HAMNET Report 17th March 2024

A happy St Patrick’s Day to all my listeners! And if you’re not Irish, that’s not a reason not to think of green things. I hope you have a great Sunday.

By Monday of this past week, GDACS was starting to make mention of Tropical Storm FILIPO, which had arisen in the Mozambique channel, was heading for the coast of Mozambique, and also threatening, Malawi, Zimbabwe, Eswatini and South Africa. Wind-speeds of 127 km/h were forecast, but at that stage, no large populations of locals were threatened. Wind-speed forecasts were cranked up as the week progressed to about 140 km/h, but no big threat to populations expected.

FILIPO made landfall in Mozambique over the Inhassoro City area, northern Ihambane Province in the very early morning  of 12 March, with maximum sustained winds up to 116 km/h. 

Mozambique’s National Institute for Disaster Management and Reduction (INGD) reported 2,780 people affected and seven injured in Vilankulo and Morrumbene Districts, Inhambane Province, 12 houses destroyed, another 510 houses, 14 health centres, and 6 schools affected. Preliminary reports indicated minor damages in Gaza province with ongoing assessment. Three accommodation centres were open and hosting 43 people.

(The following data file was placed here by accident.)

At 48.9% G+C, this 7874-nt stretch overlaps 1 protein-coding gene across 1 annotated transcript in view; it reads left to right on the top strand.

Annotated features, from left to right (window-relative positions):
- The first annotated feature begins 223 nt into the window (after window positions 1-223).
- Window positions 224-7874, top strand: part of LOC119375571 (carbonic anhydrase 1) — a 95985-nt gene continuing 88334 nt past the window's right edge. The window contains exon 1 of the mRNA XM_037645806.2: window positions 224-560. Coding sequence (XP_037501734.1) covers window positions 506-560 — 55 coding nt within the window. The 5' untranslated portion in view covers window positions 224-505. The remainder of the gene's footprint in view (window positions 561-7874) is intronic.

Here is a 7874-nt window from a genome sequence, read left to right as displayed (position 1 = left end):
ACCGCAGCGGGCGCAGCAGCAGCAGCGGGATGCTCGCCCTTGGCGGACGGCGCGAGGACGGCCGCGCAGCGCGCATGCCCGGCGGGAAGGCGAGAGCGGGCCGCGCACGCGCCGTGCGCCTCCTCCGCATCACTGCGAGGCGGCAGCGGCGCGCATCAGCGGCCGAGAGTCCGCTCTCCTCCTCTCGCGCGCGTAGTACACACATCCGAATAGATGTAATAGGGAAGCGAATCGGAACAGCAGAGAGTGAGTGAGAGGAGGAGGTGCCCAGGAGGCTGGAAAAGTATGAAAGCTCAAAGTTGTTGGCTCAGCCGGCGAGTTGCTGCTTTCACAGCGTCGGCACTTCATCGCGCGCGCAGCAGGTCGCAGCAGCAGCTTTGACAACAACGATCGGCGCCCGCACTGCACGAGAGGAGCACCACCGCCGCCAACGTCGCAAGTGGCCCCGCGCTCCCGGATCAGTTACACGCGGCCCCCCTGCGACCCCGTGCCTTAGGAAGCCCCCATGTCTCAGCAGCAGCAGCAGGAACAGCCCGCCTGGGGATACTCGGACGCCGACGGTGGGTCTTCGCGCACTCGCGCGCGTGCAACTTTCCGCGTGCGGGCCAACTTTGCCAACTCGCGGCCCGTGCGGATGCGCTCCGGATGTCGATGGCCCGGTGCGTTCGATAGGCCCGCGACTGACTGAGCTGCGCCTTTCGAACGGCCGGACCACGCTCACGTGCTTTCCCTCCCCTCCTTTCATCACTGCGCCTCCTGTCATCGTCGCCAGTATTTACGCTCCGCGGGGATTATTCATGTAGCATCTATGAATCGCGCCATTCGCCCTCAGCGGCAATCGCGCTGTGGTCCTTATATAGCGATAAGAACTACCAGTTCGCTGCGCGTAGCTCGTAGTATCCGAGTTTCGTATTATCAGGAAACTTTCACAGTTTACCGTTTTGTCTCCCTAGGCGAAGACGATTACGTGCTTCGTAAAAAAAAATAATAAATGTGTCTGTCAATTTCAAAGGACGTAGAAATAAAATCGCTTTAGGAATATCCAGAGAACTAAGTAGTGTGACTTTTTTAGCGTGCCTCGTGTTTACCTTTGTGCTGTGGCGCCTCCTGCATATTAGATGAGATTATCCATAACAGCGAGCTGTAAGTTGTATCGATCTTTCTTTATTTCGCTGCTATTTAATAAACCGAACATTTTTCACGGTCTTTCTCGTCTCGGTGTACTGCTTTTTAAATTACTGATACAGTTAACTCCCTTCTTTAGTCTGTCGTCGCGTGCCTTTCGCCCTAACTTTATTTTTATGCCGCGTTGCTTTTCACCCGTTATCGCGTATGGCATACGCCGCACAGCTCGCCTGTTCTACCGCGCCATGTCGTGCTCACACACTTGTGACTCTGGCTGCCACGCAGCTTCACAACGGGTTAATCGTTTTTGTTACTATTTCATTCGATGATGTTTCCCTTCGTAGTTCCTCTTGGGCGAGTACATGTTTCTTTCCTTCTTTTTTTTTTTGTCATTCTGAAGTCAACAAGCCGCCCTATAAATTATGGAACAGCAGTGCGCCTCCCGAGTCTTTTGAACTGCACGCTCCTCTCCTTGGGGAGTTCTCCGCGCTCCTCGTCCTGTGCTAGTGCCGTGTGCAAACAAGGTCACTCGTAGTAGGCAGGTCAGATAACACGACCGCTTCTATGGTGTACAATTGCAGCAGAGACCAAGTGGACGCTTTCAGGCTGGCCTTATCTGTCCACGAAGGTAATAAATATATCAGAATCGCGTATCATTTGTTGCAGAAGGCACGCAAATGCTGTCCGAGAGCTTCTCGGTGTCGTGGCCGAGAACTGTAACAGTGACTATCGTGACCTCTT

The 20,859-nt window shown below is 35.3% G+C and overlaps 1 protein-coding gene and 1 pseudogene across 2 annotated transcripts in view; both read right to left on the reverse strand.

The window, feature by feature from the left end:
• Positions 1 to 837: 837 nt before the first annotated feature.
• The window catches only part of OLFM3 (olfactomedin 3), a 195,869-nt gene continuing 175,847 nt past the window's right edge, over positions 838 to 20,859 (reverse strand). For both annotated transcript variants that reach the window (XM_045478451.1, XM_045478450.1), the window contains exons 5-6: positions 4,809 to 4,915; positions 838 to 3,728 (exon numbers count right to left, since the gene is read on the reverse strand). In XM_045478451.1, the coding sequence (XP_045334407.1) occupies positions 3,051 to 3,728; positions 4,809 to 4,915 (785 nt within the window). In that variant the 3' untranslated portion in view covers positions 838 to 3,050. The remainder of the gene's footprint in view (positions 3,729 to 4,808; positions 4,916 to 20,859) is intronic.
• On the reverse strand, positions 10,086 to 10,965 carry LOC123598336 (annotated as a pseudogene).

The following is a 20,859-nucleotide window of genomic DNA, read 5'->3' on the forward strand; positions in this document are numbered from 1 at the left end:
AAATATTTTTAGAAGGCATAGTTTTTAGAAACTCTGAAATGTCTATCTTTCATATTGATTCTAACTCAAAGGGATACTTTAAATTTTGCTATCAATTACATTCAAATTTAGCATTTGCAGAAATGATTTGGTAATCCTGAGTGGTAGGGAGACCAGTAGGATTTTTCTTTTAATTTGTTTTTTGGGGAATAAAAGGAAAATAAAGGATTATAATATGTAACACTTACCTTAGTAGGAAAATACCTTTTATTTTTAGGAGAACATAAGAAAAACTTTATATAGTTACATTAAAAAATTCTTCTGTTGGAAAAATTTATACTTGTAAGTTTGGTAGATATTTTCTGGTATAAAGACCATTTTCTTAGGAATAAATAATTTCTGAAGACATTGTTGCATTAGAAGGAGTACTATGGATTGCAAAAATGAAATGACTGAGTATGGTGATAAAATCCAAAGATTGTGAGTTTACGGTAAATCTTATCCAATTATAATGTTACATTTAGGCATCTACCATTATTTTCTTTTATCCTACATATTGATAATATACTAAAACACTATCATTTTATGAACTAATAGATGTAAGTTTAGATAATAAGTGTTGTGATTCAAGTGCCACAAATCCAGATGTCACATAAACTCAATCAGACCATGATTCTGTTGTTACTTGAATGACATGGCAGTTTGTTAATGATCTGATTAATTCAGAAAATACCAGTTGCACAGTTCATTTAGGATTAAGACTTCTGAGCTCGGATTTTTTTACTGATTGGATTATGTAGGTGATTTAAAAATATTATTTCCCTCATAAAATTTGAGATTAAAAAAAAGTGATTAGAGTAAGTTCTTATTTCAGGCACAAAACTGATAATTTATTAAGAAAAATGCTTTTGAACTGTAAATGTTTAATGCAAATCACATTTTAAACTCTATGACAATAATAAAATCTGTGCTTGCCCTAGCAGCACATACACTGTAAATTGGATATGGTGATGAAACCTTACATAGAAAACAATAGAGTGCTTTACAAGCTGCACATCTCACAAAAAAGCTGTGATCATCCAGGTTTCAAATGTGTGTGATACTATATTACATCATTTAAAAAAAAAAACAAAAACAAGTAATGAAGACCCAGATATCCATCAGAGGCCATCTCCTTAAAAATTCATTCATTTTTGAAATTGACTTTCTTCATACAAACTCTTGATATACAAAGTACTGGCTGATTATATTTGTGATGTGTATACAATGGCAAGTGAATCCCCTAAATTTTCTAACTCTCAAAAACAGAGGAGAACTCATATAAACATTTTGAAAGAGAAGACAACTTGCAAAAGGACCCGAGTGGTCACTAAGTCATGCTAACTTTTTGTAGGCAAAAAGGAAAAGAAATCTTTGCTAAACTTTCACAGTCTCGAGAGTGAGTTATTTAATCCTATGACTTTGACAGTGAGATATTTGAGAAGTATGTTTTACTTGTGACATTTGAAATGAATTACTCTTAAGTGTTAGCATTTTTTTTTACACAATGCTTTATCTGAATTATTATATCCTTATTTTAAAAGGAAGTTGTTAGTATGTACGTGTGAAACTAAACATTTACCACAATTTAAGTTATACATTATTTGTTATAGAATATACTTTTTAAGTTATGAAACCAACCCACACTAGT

FILIPO was expected to continue over the southern Indian Ocean, well off the coast of southern Mozambique and northern South Africa on 13-15th March, strengthening, with maximum sustained winds of 135 km/h (as a tropical cyclone).

Over the following 48 hours, heavy rainfall, strong winds and storm surge were forecast over Gaza and Maputo provinces in Mozambique, the whole of Eswatini and north-eastern South Africa.

By Friday, storm warnings were showing the wind speeds to be up to 158 km/h. but the Post-Tropical Depression as it was then called, was veering away from the Eastern coastline of South Africa, and heading into the south-eastern Indian Ocean.

We are aware of large amounts of rain along our eastern coastline, but not of any really major losses.

May I remind you that it is exactly 5 years to the week, since Cyclone IDAI devastated Mozambique, claiming 500 victims, displacing 120000, completely destroying 36000 houses, flooding hundreds of thousands of hectares of arable land, and placing 1.85 million people in need of humanitarian aid? The country has still not fully recovered from that catastrophe.

The Stellenbosch Flying Club is hosting an airshow this coming weekend, the 22nd and 23rd of March. Their Chairman is Stuart Burgess, ZR1SB, and he has invited radio amateurs in general, and HAMNET in particular, to assist with on-site communications during the show. A fairly large attendance is expected on Friday, and an even bigger attendance on Saturday, and Stuart’s club is hoping to deploy a number of monitors – that is, hams with handheld radios – among the crowds to report on security or medical issues to their central JOC.